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    Network Oddity – MAC address aging

    We have been working through a pretty wild corner-case.


    ESX cluster that is made up of multiple blade chassis attached to Layer 2 switches.

    Odd Behavior

    The issue bubbles-up when virtual machines migrate from one chassis to another, and from switch to switch.  Pings to machines on the same Layer 2 network, but spread across the chassis and switch fails.  Layer 3 works just fine.

    The issue is not visible in all our use cases; some of the virtual machines are standalone while others do not need to communicate to Layer 2 peers.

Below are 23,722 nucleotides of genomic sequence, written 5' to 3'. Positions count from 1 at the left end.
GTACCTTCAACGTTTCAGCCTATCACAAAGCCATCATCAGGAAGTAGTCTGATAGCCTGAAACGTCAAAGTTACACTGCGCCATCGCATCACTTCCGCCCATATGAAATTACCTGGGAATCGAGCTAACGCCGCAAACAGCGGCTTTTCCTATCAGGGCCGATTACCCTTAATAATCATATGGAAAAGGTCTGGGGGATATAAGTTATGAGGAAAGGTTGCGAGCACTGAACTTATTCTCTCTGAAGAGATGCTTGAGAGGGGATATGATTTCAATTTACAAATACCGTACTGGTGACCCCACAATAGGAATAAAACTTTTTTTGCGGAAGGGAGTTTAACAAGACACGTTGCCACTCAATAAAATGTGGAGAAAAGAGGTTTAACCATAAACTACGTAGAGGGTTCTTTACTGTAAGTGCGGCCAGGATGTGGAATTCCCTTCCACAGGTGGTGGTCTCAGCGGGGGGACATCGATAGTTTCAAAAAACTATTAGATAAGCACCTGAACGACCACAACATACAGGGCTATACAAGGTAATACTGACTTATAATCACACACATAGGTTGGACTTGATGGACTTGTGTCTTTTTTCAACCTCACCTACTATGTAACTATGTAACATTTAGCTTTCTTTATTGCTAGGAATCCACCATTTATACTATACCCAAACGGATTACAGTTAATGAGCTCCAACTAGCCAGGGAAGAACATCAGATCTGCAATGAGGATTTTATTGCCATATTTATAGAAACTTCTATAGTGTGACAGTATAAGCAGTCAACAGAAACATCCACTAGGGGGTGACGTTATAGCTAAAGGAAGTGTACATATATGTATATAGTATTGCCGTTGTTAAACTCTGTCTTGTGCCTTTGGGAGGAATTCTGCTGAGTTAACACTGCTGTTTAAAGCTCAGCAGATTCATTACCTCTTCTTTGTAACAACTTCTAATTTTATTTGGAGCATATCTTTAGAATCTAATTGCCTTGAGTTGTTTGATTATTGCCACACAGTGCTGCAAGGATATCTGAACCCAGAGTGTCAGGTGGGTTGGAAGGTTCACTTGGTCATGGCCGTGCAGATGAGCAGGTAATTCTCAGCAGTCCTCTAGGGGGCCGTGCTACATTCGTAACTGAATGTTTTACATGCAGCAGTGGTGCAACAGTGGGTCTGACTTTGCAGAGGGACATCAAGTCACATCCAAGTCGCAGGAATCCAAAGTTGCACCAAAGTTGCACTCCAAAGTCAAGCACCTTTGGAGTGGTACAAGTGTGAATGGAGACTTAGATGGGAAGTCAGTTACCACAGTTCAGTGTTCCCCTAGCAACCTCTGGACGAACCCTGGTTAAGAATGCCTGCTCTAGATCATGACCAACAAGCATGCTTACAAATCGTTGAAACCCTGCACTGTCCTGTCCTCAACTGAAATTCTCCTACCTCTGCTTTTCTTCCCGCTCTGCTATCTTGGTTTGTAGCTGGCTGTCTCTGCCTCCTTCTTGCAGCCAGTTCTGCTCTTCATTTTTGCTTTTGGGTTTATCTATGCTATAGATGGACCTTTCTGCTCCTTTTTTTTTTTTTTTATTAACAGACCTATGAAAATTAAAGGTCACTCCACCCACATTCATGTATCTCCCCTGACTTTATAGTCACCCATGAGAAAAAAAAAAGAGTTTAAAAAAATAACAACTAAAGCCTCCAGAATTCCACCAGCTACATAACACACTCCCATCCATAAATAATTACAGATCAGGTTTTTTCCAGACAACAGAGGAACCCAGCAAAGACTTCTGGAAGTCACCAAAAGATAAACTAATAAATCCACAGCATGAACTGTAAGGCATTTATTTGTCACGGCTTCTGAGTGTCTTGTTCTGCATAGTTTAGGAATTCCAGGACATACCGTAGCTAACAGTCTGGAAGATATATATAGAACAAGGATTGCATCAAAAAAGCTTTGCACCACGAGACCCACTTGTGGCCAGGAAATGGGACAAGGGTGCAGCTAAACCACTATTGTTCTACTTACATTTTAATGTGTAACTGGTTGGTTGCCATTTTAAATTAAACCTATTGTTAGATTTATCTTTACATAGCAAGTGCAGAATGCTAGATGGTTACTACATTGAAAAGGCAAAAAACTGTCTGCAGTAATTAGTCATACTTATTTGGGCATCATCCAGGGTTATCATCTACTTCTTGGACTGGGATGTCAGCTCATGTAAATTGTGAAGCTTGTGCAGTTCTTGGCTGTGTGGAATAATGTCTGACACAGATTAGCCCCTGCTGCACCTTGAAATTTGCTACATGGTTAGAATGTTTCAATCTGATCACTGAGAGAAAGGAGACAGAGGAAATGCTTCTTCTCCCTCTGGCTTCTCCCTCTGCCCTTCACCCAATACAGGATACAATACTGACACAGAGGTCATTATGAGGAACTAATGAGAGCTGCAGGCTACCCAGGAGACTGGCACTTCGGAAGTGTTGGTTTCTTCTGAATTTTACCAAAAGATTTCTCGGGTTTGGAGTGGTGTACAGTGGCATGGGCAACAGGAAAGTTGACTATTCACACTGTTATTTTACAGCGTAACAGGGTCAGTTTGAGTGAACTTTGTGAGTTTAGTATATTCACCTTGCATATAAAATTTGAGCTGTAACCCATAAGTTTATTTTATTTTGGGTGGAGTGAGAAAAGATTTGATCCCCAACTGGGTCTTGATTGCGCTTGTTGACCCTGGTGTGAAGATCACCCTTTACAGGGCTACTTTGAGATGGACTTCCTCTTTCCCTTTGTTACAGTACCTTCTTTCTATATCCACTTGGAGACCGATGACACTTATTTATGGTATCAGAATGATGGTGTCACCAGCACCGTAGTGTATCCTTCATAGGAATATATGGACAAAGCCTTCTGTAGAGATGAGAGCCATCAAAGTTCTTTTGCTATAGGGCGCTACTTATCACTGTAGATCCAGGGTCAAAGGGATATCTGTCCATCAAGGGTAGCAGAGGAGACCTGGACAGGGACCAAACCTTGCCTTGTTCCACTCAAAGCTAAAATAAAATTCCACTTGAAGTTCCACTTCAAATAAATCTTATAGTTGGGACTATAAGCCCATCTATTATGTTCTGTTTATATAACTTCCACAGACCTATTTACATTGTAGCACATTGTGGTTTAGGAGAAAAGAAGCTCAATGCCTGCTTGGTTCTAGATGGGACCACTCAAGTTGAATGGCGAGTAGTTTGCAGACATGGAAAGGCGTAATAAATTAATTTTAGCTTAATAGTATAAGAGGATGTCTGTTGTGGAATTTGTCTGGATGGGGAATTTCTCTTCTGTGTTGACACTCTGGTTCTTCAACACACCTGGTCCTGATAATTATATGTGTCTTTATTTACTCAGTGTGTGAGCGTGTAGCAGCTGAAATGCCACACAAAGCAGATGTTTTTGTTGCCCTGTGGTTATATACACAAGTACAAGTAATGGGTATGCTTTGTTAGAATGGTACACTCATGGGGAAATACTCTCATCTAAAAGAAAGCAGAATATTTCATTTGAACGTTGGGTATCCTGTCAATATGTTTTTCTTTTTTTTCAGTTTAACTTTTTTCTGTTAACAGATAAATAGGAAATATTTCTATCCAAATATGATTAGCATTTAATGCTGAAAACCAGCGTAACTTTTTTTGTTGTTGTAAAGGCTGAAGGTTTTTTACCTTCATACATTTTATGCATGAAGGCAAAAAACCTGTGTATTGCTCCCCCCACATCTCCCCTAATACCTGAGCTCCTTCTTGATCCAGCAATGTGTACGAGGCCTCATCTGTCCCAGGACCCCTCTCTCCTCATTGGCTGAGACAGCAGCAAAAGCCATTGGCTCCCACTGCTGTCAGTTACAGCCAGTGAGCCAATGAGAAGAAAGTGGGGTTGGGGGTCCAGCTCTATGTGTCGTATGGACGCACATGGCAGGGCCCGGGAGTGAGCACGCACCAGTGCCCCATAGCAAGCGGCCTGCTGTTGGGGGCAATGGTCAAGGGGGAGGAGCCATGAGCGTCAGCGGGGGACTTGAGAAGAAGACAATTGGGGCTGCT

The cause of all of this appears to be a switch that will not properly age MAC addresses due to high CPU load on a separate line card in the switch chassis.  In short, when a VM migrates from chassis and switch to another chassis and switch, the MAC address does not get removed on the origin switch.  The origin switch still thinks it has the MAC and will never forward the packets to the peer switch.  However everyone on the destination chassis and switch is happy as a clam because they can all talk to each other.


    There was no quick way to determine the root cause of this kind of issue since it looks like we suffered from a friendly-fire injury.  Network traces were analyzed, configurations reviewed.  I don’t think anyone thought of looking at stats on other modules in the switch chassis.

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